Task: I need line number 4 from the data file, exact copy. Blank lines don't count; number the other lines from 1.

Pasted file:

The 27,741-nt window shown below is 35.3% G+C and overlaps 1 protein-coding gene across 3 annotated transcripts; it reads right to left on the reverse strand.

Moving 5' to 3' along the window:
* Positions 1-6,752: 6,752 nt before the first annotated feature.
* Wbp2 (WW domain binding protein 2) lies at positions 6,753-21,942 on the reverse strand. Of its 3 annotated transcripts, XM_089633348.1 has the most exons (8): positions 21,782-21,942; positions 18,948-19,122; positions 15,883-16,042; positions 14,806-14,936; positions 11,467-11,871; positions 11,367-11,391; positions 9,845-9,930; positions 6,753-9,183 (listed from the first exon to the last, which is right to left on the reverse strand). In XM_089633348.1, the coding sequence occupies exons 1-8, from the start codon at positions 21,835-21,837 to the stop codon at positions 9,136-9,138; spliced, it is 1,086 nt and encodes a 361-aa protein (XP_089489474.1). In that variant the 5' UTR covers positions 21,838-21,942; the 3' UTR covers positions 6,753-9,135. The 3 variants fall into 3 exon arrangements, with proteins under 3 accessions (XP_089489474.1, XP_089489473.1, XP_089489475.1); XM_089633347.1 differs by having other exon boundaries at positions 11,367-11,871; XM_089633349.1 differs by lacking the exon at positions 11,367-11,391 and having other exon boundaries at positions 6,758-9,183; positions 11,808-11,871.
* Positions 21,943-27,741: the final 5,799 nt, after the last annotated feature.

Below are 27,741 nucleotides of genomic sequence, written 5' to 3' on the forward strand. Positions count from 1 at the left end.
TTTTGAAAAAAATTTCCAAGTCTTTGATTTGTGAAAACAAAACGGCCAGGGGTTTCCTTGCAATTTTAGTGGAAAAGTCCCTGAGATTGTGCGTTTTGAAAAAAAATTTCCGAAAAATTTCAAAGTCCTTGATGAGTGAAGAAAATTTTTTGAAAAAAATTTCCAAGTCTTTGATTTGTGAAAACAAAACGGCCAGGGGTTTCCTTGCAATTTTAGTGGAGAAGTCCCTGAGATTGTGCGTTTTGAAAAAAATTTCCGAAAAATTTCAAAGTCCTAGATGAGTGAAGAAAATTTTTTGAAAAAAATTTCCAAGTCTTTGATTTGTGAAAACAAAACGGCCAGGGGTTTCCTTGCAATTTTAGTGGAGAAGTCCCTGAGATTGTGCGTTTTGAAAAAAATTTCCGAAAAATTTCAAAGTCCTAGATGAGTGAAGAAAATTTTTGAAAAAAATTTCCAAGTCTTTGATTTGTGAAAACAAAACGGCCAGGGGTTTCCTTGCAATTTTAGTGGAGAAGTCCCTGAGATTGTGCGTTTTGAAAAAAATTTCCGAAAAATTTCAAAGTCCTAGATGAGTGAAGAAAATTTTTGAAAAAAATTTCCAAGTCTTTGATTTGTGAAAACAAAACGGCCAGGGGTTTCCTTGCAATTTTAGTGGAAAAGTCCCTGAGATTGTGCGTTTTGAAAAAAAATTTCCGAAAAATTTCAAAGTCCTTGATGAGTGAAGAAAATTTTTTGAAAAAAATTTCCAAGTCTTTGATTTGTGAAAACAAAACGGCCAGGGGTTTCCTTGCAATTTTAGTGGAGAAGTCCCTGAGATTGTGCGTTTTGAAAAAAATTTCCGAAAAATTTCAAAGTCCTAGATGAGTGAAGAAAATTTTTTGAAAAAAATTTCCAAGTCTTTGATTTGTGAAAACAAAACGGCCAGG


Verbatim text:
* Wbp2 (WW domain binding protein 2) lies at positions 6,753-21,942 on the reverse strand. Of its 3 annotated transcripts, XM_089633348.1 has the most exons (8): positions 21,782-21,942; positions 18,948-19,122; positions 15,883-16,042; positions 14,806-14,936; positions 11,467-11,871; positions 11,367-11,391; positions 9,845-9,930; positions 6,753-9,183 (listed from the first exon to the last, which is right to left on the reverse strand). In XM_089633348.1, the coding sequence occupies exons 1-8, from the start codon at positions 21,835-21,837 to the stop codon at positions 9,136-9,138; spliced, it is 1,086 nt and encodes a 361-aa protein (XP_089489474.1). In that variant the 5' UTR covers positions 21,838-21,942; the 3' UTR covers positions 6,753-9,135. The 3 variants fall into 3 exon arrangements, with proteins under 3 accessions (XP_089489474.1, XP_089489473.1, XP_089489475.1); XM_089633347.1 differs by having other exon boundaries at positions 11,367-11,871; XM_089633349.1 differs by lacking the exon at positions 11,367-11,391 and having other exon boundaries at positions 6,758-9,183; positions 11,808-11,871.